Happy New Year! 2019 is here and you’re back on the grind!
Though it may seem odd to acknowledge the New Year at this late date, we all know that the holidays seemed like they were just yesterday. It’s possible that many of your employees are still thinking about the good times they enjoyed during the break, and perhaps some are even contemplating their next getaway from the office. After all, why wouldn’t they? Regardless of whether employees are content and happy at work, holidays and vacations provide everyone with a well-deserved break from day-to-day responsibilities at the office and allow for relaxation and quality time with friends and family.
Despite some of the typical work re-assignments and job sharing that occurs when employees are away from the office, business owners in general can benefit from these breaks, as most employees return from their vacations and holidays well rested and with a renewed sense of purpose and enthusiasm for their work. In this sense, holidays and vacations are a definite win-win for all.
But returning to work can also be stressful and, for some, difficult to manage. What if there is not a renewed sense of purpose? What if the New Year hangover is, well, more lasting than first thought? What if you come back to clients that are extra needy first out of the gate?
Here are a few tried-and-true methods that business owners can implement to make re-entry as stress-free as possible:
While your employees can be enthusiastic and happy to return work, they will most certainly have to “play catch up” and determine what has transpired in their absence. (As the saying goes, miss a day and you’re catching up for a week!) Asking them to participate in an important meeting immediately upon their return to the office will be unnecessarily stressful, as they will not have had an opportunity to get the background information required to participate effectively. It is best to provide a day or two for everyone to reacclimate and even prepare for the first big meeting after they return.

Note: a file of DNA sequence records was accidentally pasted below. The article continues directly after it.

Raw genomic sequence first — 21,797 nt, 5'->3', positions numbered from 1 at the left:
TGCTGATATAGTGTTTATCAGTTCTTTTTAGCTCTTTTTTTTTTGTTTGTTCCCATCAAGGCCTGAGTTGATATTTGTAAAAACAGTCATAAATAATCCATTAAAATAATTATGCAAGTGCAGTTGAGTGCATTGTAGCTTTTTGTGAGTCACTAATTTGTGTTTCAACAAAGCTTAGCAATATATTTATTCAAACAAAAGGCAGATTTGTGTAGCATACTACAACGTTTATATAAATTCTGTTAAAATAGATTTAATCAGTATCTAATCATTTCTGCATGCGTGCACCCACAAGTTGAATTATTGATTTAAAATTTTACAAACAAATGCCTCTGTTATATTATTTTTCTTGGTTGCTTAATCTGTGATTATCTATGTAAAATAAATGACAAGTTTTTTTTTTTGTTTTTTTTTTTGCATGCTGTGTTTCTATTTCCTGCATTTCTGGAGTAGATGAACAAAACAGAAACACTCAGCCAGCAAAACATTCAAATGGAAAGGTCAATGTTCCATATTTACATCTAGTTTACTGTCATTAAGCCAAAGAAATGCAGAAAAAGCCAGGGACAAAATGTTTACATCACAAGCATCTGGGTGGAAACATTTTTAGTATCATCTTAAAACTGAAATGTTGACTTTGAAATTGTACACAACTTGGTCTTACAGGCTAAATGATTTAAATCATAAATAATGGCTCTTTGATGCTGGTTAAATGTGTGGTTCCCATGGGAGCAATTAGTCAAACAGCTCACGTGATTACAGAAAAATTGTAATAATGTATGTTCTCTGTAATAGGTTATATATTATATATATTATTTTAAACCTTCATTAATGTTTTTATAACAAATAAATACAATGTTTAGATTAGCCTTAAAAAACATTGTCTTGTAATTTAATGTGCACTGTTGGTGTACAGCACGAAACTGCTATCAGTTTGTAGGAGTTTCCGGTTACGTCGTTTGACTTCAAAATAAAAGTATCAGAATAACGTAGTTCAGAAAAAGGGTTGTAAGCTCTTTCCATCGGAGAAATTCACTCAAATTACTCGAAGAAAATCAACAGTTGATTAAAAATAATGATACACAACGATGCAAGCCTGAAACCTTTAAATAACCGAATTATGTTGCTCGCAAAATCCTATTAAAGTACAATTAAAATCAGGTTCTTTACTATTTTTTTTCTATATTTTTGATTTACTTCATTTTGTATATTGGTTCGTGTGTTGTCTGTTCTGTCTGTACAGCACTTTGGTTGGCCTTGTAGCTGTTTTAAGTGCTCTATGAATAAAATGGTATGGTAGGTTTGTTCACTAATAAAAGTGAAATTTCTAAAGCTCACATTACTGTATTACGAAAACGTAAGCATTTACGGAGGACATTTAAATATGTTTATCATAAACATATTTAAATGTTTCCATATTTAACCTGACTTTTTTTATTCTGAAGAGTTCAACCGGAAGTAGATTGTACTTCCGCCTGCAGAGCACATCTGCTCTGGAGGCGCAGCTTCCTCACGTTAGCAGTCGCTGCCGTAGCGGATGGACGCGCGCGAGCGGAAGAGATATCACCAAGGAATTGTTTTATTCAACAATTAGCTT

There is nothing worse than being greeted by a huge pile of important work after returning from a vacation or holiday. Some employees, especially ones that routinely juggle a very busy schedule and heavy workload, may find themselves running out of the time necessary to complete their work before leaving for an extended break. Business owners can help mediate the potential overburden by ensuring that these employees have assistance before they take off and that their work is executed by someone else when they are gone. Remember this is all about documentation and cross-training before you need it!
As important as it is to clear things up before leaving, it is equally important to help employees when they return. An overwhelming workload from the get-go is not sustainable, and in some instances employees will temporarily require more support. Ensure there is adequate staffing at those times so that other, new work is not overlooked. It is safe to assume that the longer a person is out of the office, the more assistance they might need upon their return.
Having processes and procedures in place to prevent a catastrophic disruption of workflows after extended holidays and vacations is essential. Though the ball may have dropped on January 1st, you very well know there are other times of the calendar year when employees will be away from the office. The best time is now to implement a stress-free re-entry program.
For further discussion or comments, please contact Gail L. Trugman Nikol, President Unique Business Solutions, firstname.lastname@example.org or call (516) 935-5641.